Multiplicative function

 Outside number theory, the term multiplicative function is usually used for completely multiplicative functions. This article discusses number theoretic multiplicative functions.
In number theory, a multiplicative function is an arithmetic function f(n) of the positive integer n with the property that f(1) = 1 and whenever a and b are coprime, then
 f(ab) = f(a) f(b).
An arithmetic function f(n) is said to be completely multiplicative (or totally multiplicative) if f(1) = 1 and f(ab) = f(a) f(b) holds for all positive integers a and b, even when they are not coprime.
Contents
Examples
Examples of multiplicative functions include many functions of importance in number theory, such as:
 ϕ(n): Euler's totient function ϕ, counting the positive integers coprime to (but not bigger than) n
 μ(n): the Möbius function, related to the number of prime factors of squarefree numbers
 gcd(n,k): the greatest common divisor of n and k, where k is a fixed integer.
 d(n): the number of positive divisors of n,
 σ(n): the sum of all the positive divisors of n,
 σ_{k}(n): the divisor function, which is the sum of the kth powers of all the positive divisors of n (where k may be any complex number). In special cases we have
 σ_{0}(n) = d(n) and
 σ_{1}(n) = σ(n),
 a(n): the number of nonisomorphic abelian groups of order n.
 1(n): the constant function, defined by 1(n) = 1 (completely multiplicative)
 1_{C}(n) the indicator function of the set C of squares (or cubes, or fourth powers, etc.)
 Id(n): identity function, defined by Id(n) = n (completely multiplicative)
 Id_{k}(n): the power functions, defined by Id_{k}(n) = n^{k} for any natural (or even complex) number k (completely multiplicative). As special cases we have
 Id_{0}(n) = 1(n) and
 Id_{1}(n) = Id(n),
 (n): the function defined by (n) = 1 if n = 1 and 0 otherwise, sometimes called multiplication unit for Dirichlet convolution or simply the unit function; sometimes written as u(n), not to be confused with μ(n) (completely multiplicative).
 (n/p), the Legendre symbol, where p is a fixed prime number (completely multiplicative).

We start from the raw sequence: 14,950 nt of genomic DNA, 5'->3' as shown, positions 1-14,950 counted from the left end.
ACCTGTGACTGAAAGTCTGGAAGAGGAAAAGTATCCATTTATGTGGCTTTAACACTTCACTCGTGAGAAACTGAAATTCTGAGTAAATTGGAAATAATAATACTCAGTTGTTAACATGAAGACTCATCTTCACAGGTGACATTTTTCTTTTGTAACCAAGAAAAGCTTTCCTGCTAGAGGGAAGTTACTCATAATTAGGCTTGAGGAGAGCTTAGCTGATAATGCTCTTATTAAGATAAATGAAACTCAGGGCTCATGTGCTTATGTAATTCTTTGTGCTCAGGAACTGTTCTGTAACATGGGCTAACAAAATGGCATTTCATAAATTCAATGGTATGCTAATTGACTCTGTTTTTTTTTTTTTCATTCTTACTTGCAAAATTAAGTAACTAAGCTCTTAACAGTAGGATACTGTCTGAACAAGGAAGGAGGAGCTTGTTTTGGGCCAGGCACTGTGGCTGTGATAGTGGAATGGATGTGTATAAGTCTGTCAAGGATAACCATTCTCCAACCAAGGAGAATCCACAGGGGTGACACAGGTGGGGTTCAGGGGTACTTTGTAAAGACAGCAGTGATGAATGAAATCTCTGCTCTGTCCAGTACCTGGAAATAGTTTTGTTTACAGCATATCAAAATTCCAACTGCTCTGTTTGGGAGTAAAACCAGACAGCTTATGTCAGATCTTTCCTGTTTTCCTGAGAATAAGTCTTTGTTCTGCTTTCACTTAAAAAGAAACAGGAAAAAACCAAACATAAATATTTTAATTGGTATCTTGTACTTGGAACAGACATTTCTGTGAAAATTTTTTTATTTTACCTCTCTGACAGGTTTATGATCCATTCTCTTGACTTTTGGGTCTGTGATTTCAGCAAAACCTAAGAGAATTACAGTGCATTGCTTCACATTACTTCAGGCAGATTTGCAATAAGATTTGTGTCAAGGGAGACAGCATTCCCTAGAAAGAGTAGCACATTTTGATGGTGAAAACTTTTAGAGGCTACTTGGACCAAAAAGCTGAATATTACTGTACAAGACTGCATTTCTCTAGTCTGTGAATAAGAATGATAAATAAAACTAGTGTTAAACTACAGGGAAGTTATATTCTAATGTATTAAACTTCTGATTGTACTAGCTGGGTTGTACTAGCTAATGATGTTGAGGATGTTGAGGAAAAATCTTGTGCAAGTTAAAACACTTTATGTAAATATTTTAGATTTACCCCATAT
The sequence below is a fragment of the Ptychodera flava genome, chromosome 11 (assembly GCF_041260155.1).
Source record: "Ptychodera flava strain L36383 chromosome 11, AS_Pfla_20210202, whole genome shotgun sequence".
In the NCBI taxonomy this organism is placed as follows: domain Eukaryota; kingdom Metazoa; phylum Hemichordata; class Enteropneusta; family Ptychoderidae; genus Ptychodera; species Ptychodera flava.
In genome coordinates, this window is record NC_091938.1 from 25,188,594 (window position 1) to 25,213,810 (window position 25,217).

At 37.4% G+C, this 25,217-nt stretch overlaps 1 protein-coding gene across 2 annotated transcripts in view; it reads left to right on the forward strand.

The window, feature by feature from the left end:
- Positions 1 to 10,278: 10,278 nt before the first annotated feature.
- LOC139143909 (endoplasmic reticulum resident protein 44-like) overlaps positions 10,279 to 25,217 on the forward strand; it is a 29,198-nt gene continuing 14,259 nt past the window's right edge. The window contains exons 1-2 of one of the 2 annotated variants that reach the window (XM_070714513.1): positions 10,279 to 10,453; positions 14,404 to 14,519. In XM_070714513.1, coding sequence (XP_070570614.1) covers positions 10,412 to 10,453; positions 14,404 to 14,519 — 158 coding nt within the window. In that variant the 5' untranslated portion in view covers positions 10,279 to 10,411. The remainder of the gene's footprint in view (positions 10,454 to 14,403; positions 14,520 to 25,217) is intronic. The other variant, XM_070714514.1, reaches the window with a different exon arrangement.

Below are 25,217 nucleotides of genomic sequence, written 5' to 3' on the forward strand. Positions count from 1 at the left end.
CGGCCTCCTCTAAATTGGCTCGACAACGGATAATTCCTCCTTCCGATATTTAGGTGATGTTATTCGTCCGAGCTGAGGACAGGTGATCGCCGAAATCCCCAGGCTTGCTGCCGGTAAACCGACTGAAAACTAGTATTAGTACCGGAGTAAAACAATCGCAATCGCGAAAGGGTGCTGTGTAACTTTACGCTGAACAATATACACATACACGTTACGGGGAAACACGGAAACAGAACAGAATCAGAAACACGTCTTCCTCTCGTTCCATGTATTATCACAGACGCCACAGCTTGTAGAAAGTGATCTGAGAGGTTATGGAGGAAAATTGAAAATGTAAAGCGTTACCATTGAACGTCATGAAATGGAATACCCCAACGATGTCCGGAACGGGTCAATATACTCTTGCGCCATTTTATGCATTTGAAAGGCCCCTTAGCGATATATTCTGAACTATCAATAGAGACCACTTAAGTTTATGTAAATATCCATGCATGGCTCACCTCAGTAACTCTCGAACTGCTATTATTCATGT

λ(n): the Liouville function, related to the number of prime factors dividing n (completely multiplicative).
 γ(n), defined by γ(n)=(1)^{ω(n)}, where the additive function ω(n) is the number of distinct primes dividing n.
 All Dirichlet characters are completely multiplicative functions.
An example of a nonmultiplicative function is the arithmetic function r_{2}(n)  the number of representations of n as a sum of squares of two integers, positive, negative, or zero, where in counting the number of ways, reversal of order is allowed. For example: 1 = 1^{2} + 0^{2} = (1)^{2} + 0^{2} = 0^{2} + 1^{2} = 0^{2} + (1)^{2}
and therefore r_{2}(1) = 4 ≠ 1. This shows that the function is not multiplicative. However, r_{2}(n)/4 is multiplicative.
In the OnLine Encyclopedia of Integer Sequences, sequences of values of a multiplicative function have the keyword "mult".
See arithmetic function for some other examples of nonmultiplicative functions.
Properties
A multiplicative function is completely determined by its values at the powers of prime numbers, a consequence of the fundamental theorem of arithmetic. Thus, if n is a product of powers of distinct primes, say n = p^{a} q^{b} ..., then f(n) = f(p^{a}) f(q^{b}) ...
This property of multiplicative functions significantly reduces the need for computation, as in the following examples for n = 144 = 2^{4} · 3^{2}:
 d(144) = σ_{0}(144) = σ_{0}(2^{4})σ_{0}(3^{2}) = (1^{0} + 2^{0} + 4^{0} + 8^{0} + 16^{0})(1^{0} + 3^{0} + 9^{0}) = 5 · 3 = 15,
 σ(144) = σ_{1}(144) = σ_{1}(2^{4})σ_{1}(3^{2}) = (1^{1} + 2^{1} + 4^{1} + 8^{1} + 16^{1})(1^{1} + 3^{1} + 9^{1}) = 31 · 13 = 403,
 σ^{*}(144) = σ^{*}(2^{4})σ^{*}(3^{2}) = (1^{1} + 16^{1})(1^{1} + 9^{1}) = 17 · 10 = 170.
Similarly, we have:
 ϕ(144)=ϕ(2^{4})ϕ(3^{2}) = 8 · 6 = 48
In general, if f(n) is a multiplicative function and a, b are any two positive integers, then
Every completely multiplicative function is a homomorphism of monoids and is completely determined by its restriction to the prime numbers.
Convolution
If f and g are two multiplicative functions, one defines a new multiplicative function f * g, the Dirichlet convolution of f and g, by
where the sum extends over all positive divisors d of n. With this operation, the set of all multiplicative functions turns into an abelian group; the identity element is .
Relations among the multiplicative functions discussed above include:
 μ * 1 = (the Möbius inversion formula)
 (μ * Id_{k}) * Id_{k} = (generalized Möbius inversion)
 ϕ * 1 = Id
 d = 1 * 1
 σ = Id * 1 = ϕ * d
 σ_{k} = Id_{k} * 1
 Id = ϕ * 1 = σ * μ
 Id_{k} = σ_{k} * μ
The Dirichlet convolution can be defined for general arithmetic functions, and yields a ring structure, the Dirichlet ring.
Dirichlet series for some multiplicative functions
More examples are shown in the article on Dirichlet series.
See also
References
 See chapter 2 of Apostol, Tom M. (1976), Introduction to analytic number theory, Undergraduate Texts in Mathematics, New YorkHeidelberg: SpringerVerlag, ISBN 9780387901633, MR0434929
External links
Categories: Multiplicative functions
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